• Secure the house and garden – Before bonfire night, make sure the home and garden are escape proof! Scared pets are more likely to try and flee. Close and lock windows, gates, doors and flaps. If you have to answer the door, make sure your pet is secure in another room before answering.
  • Take a long walk before nightfall – Before the firework beings, around dusk, take your dog for a long walk to help tire them out. This can help them feel more restful during the evening ahead.
  • Serve your pet a carbohydrate-rich meal – A large meal ahead of the fireworks can make your pet feel more relaxed during the evening. This is due to the body using energy to digest a large meal and a rise in the levels of L-tryptophan – an amino acid that is converted to serotonin, which regulates mood and relaxation.

How to Help Your Pet When the Fireworks Start

The tips above will give your pet a head start before the fireworks begin, but there are still more options if your pet shows signs of stress once the fireworks start.

  • Close windows and blinds and draw the curtains – If you haven’t already, closing windows and drawing the curtains will minimise the amount of noise and light getting into your house. Don’t lock your pet away in a room however. If they are unable to retreat to somewhere they feel safe, this will make them more stressed.
  • Play background noise – Having the radio or TV on can help mask the sound of the fireworks. The constant noise will also make the firework sounds seem less unexpected. Don’t turn the volume too high in an attempt to completely cover the sound though, as this could damage your pet’s delicate hearing.
  • Keep calm yourself – Don’t allow yourself to become stressed and anxious over your pet’s fear. They will pick up on your mood and this can make them stressed too.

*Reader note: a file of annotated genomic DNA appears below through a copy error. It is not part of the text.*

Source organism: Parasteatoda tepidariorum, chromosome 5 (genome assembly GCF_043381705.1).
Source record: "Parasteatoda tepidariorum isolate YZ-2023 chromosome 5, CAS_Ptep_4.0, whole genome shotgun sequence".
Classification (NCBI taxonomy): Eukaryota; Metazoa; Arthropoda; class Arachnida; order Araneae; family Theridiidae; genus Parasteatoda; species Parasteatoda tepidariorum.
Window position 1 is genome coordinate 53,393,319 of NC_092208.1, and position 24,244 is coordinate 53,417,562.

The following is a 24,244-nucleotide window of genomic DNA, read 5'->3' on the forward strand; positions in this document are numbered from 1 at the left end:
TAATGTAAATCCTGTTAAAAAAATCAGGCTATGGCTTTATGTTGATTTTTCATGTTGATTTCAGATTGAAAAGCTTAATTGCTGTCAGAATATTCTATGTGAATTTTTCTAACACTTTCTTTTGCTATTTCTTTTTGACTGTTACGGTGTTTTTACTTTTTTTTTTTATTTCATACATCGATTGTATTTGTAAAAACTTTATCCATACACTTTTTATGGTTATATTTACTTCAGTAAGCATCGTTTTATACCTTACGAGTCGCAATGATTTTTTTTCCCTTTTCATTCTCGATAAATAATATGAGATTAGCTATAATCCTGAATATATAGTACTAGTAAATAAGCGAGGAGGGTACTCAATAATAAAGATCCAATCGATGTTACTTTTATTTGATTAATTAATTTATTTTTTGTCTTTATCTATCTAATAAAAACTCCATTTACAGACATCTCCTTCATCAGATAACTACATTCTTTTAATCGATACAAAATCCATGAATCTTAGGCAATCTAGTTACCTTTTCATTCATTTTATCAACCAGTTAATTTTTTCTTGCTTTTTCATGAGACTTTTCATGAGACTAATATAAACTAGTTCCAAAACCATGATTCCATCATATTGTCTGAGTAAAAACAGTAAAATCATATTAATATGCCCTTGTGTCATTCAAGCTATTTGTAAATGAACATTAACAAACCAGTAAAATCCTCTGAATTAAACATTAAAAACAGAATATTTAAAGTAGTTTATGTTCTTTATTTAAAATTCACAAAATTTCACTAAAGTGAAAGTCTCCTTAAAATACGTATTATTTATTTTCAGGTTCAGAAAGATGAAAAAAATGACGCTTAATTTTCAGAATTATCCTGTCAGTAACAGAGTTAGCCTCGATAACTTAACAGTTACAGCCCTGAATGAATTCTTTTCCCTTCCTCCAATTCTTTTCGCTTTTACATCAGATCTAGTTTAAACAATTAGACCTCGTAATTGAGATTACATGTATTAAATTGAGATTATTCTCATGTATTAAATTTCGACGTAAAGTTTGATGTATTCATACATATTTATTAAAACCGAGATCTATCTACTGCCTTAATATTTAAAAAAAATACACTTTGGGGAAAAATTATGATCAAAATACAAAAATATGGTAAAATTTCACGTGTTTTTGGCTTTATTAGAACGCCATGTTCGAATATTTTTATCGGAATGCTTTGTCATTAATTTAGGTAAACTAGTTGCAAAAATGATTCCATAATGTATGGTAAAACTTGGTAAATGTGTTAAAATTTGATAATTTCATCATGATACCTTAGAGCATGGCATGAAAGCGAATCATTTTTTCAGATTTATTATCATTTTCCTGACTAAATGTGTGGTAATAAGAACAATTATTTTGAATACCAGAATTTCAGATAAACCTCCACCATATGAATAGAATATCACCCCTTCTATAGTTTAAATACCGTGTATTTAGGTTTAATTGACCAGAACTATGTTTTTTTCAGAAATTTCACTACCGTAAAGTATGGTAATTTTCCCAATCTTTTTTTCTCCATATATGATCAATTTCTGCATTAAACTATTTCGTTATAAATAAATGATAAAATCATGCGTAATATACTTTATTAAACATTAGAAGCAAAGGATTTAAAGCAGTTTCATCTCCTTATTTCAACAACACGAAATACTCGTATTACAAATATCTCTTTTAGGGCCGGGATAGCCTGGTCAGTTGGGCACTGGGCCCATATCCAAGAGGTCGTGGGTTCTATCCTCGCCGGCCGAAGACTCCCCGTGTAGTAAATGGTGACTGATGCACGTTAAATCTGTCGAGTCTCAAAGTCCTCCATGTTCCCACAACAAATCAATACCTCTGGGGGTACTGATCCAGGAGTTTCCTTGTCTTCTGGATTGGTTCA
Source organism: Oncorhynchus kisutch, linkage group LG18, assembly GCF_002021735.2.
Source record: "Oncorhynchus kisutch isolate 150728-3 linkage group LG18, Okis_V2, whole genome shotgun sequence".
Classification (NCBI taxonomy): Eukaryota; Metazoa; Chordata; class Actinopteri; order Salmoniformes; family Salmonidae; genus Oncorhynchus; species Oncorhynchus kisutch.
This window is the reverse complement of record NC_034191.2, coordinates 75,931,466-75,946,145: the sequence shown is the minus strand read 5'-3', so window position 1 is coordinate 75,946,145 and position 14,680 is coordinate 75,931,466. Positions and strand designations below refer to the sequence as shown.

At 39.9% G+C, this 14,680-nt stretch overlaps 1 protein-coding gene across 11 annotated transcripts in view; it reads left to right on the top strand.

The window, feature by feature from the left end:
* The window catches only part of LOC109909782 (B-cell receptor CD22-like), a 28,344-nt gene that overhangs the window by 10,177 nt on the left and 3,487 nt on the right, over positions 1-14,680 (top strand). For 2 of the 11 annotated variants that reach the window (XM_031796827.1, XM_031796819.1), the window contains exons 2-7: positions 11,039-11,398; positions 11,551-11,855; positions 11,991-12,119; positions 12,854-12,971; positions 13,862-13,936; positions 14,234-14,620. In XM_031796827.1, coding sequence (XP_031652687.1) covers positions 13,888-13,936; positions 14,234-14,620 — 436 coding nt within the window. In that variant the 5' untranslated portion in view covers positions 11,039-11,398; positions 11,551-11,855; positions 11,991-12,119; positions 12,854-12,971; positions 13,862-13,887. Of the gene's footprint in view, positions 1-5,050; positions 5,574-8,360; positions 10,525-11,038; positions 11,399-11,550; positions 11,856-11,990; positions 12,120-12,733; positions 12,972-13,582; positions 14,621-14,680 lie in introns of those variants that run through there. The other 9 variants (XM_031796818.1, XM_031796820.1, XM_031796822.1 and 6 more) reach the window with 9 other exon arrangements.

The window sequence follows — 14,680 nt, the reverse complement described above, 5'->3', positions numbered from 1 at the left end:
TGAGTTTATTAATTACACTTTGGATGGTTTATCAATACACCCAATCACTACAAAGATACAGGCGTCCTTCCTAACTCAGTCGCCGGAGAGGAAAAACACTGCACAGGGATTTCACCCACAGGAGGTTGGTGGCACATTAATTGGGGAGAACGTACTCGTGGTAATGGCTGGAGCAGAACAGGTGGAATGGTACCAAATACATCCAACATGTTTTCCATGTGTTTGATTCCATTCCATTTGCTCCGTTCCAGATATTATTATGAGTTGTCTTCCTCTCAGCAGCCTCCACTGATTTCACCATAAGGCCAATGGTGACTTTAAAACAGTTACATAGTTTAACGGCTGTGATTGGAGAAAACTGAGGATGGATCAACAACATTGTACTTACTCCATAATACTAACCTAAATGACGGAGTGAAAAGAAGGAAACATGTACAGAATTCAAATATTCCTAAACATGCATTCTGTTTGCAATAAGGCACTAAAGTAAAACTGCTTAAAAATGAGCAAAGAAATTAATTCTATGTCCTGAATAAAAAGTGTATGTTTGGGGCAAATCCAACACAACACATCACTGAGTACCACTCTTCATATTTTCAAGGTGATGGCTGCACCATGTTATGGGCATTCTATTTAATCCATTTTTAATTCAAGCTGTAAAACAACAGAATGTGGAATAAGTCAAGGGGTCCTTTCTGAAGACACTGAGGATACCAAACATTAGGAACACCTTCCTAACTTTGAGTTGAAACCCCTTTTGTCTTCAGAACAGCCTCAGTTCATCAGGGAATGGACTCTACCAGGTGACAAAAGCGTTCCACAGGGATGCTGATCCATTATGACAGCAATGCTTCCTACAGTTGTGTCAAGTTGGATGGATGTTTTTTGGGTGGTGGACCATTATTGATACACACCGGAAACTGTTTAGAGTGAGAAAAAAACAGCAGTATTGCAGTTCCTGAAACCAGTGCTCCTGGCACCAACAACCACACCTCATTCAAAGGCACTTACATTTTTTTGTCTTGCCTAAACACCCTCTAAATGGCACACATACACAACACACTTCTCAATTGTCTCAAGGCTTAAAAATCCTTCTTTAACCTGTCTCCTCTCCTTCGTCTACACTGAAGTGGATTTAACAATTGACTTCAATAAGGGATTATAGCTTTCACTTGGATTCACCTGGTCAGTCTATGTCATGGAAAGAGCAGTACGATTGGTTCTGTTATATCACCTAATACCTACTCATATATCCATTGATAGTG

• Avoid reinforcing your pet’s fear – If your pet wants to be around you when the fireworks start going off, let them do so. Don’t excessively comfort them however, as this can reinforce their fear and justify their scared behaviour.
  • Don’t punish your pet for being afraid – On the flip side, don’t punish your pet for being afraid. This can greatly increase their stress and will not eliminate their fear.
  • Don’t restrain a scared pet – Cats in particular do not like to be restrained when scared. Allow your pet to hide behind the sofa if that is where they feel safer. Hopefully, your firework den will be useful here. Restraining a scared animal is dangerous and can exacerbate their fear.
  • Give toys and treats as a distraction – Their favourite toy or some treats ahead of time can help distract your pet when the fireworks start going off. A filled KONG toy or food puzzle can help keep your pet distracted for longer.

Recommended Products for Pets with Firework Anxiety

thundershirt dog
Betsy in her Thundershirt – myri_bonnie
  • Thundershirt – The Thundershirt is a coat for dogs that fits tightly around the body. Not so tight that it is uncomfortable, but it provides a comforting pressure similar to how swaddling a baby works. Many users report having success with this product and prefer it over nutraceutical or pharmaceutical alternatives. Fit the Thundershirt before the fireworks begin as putting it on a stressed dog will make their anxiety worse. (it’s available for cats too!)